One of baseball's best, this is sad news.
RIP, Frank Robinson.
Got M...igan gossip? Bang it here.
Awesome player, great man, and a pioneer. I don't want to make too much of the sports side in light of the gravity that accompanies some of the things in life, but He truly helped make America a better place. Cancer sucks. Go Tribe! Thanks Frank Robinson
"What is our aim, I can tell you in one word. Victory" Winston Churchill
Dammit this is really sad news. Loved watching him as a kid.
Fields of Dreams
i have this card. this man was all nuts and bolts..,both on and off the field. so many great memories. rip
That's how I remember him. RIP Frank
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peidiwch â ffycin gyda'r Cymry
Few pro team trades upset me more than trading him away from the reds. Certainly did not hurt his career though.
RIP sir. Prayers for his family.
Beat everyone, in every sport, all the time!!!
The city of Baltimore and the Orioles say thank you to C\the Reds...
Brooks, Frank, Boog, Belanger, Johnson, Blair, Aparicio, McNally, Watt, the list goes on an that was just 1966. Then of course, there was 1970
Strive at all times to bend, fold, spindle and mutilate.
Frank, Roberto Clemente & Vada Pinson are the three players I admired most as a child and the primary reason I played baseball.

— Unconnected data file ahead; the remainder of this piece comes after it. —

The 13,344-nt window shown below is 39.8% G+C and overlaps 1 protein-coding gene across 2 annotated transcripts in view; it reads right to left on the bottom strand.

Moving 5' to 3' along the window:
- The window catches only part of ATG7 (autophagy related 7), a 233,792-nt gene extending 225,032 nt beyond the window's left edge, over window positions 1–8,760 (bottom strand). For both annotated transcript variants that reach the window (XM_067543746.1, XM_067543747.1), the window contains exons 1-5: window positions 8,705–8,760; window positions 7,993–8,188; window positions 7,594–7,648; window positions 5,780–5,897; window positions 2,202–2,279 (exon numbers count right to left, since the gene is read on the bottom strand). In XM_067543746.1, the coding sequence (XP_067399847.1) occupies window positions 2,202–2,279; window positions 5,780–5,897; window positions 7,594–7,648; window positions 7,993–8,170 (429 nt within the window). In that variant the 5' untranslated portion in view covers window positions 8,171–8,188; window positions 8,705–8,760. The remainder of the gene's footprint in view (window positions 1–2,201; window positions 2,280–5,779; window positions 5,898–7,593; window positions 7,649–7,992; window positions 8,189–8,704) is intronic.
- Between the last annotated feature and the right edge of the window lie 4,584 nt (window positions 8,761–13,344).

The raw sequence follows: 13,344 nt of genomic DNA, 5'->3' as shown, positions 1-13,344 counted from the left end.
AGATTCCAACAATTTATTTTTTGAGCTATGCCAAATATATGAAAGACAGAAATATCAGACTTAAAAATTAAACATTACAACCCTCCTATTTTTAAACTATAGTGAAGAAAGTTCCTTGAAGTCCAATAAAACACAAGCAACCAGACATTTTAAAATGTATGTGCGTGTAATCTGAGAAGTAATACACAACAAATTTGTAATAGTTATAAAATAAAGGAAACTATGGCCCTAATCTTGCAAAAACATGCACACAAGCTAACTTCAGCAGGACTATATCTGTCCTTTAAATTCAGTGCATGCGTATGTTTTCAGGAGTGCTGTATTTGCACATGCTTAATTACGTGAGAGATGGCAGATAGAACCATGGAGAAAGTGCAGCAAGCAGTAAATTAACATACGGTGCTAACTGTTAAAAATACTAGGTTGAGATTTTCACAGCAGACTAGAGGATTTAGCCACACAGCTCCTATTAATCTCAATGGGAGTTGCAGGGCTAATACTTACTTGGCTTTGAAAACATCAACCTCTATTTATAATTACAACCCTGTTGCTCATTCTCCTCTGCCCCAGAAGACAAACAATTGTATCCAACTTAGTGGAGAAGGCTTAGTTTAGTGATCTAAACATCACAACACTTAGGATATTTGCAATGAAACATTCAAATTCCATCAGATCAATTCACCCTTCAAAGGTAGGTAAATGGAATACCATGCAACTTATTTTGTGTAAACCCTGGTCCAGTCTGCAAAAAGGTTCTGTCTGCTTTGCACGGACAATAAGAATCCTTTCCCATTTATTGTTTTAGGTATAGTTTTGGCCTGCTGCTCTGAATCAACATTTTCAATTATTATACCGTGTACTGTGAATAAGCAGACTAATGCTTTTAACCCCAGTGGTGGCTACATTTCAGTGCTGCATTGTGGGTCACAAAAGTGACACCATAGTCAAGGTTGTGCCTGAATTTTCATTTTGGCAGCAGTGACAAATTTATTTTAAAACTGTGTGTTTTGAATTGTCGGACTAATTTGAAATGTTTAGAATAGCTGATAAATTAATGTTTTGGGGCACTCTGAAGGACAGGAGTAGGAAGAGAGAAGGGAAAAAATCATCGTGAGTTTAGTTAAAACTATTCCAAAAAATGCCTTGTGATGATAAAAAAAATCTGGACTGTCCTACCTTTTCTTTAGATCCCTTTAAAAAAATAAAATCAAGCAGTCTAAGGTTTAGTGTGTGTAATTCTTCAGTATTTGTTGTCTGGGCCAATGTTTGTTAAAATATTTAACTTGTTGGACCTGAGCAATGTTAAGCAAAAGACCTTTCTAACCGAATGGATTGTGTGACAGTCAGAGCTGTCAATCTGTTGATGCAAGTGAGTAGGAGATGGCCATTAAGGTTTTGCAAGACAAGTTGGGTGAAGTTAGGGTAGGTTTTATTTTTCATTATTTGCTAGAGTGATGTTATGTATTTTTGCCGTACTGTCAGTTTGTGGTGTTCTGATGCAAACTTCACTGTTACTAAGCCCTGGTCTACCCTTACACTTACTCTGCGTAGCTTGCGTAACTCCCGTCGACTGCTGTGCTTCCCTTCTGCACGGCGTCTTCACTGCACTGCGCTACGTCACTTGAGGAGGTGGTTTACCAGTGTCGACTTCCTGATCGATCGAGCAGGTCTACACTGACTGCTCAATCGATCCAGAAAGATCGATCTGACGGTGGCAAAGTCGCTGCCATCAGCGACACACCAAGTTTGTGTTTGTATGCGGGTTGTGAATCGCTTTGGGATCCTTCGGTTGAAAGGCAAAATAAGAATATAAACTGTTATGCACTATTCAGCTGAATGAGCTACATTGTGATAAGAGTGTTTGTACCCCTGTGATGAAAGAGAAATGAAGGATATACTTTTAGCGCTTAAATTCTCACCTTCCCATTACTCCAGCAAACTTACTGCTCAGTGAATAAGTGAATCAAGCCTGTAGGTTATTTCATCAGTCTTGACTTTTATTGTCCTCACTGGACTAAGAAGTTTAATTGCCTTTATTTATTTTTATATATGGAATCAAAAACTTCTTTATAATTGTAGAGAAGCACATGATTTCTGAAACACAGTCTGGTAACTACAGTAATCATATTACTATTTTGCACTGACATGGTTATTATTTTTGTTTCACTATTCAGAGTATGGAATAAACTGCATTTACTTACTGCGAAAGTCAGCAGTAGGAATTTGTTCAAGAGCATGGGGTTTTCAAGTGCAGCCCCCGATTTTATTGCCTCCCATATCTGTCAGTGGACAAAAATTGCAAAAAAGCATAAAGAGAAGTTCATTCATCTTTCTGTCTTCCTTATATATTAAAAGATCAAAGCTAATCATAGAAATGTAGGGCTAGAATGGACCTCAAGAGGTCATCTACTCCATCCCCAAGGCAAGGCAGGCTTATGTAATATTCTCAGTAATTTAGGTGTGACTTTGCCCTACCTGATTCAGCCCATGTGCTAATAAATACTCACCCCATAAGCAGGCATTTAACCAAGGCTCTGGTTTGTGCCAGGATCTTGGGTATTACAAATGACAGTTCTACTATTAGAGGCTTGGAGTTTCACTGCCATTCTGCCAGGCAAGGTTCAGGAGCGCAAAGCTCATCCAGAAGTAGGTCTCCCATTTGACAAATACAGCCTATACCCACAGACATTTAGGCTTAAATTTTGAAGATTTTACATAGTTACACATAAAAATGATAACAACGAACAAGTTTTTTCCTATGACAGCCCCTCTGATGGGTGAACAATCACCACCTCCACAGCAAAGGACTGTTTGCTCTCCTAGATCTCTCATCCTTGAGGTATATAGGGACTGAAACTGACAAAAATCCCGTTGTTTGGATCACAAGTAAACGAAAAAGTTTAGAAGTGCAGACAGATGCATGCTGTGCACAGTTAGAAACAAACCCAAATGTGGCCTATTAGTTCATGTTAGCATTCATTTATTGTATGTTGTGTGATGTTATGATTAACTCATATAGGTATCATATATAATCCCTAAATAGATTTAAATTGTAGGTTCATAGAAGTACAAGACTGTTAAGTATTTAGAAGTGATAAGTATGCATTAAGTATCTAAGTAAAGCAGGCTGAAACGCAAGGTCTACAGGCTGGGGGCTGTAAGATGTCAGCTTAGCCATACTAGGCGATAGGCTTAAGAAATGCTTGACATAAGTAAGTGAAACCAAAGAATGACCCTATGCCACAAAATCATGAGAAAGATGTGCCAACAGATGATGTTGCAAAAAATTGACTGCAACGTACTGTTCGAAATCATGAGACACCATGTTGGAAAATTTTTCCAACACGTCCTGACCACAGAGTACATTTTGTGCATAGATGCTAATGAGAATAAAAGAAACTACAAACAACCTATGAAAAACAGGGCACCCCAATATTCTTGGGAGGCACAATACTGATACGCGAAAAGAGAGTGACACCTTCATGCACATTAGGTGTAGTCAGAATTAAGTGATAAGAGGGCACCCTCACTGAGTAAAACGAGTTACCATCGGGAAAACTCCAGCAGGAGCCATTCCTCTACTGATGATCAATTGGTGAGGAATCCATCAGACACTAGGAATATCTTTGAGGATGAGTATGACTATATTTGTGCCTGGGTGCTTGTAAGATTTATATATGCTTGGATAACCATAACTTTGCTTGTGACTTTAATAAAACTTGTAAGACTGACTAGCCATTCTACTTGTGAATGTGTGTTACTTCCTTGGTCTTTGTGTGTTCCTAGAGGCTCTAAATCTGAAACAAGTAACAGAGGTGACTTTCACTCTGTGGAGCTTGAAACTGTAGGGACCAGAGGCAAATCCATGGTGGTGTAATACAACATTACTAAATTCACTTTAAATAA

I'll miss Frank as much has I've missed Crosley Field.
Neil Armstrong lied to me...
No matter how you slice it - Cancer SUCKS !!
Go get'em Cal Poppy - we are behind you !!
It's not a rivalry .............. it's a wreckoning.
One of the greats. RIP, Frank.
The 2nd most consequential Robinson in MLB history. RIP.
Lifetime vs. UM: L 8-1, C 7-0, T 4-0
Good thing the Reds got rid of him when he was an old 30. You know, because he didn't have much more baseball in him by then. /s
That's when baseball became a business for me and not just a game. "Old 30" right! Thanks for the memories, Frank Robinson!
I'd rather be an hour early than a minute late.
Baseball became a business for me in 1976 with the advent of free agency. It's never been the same and my interest in all pro sports has waned over the years. Baseball & basketball in particular. I'm hanging on to football for now but even that game has become over regulated, politicized and mismanaged to a point where it's unwatchable.
I fear "college" sports will suffer a similar fate. It's a damn shame as it's one of the last bastions against the insanity of our world today that provides any kind of succor or refuge for me.
Frank's passing is a reminder to me that triggers thoughts of days gone by when life was simpler and not that complex.
I remember how bummed I was when he was traded to the Orioles. RIP Frank .
Only Red to ever win the Triple Crown-even if he had to do it in Baltimore! RIP
One of the greats of the game of baseball and the game of life.
RIP Frank Robinson.
Always classy both on and off the field.
One of the greats of his era. I remember him on the early-mid 60's Reds teams with Pete Rose, Tony Perez, Vada Pinson and others before he got traded only to win the triple crown the next year in Baltimore. Even though he's a Hall of Famer he probably didn't get as much credit as he should have since he played in the same era as Mays, Mantle, Aaron, Musial, Clemente and some others that I'm probably forgetting.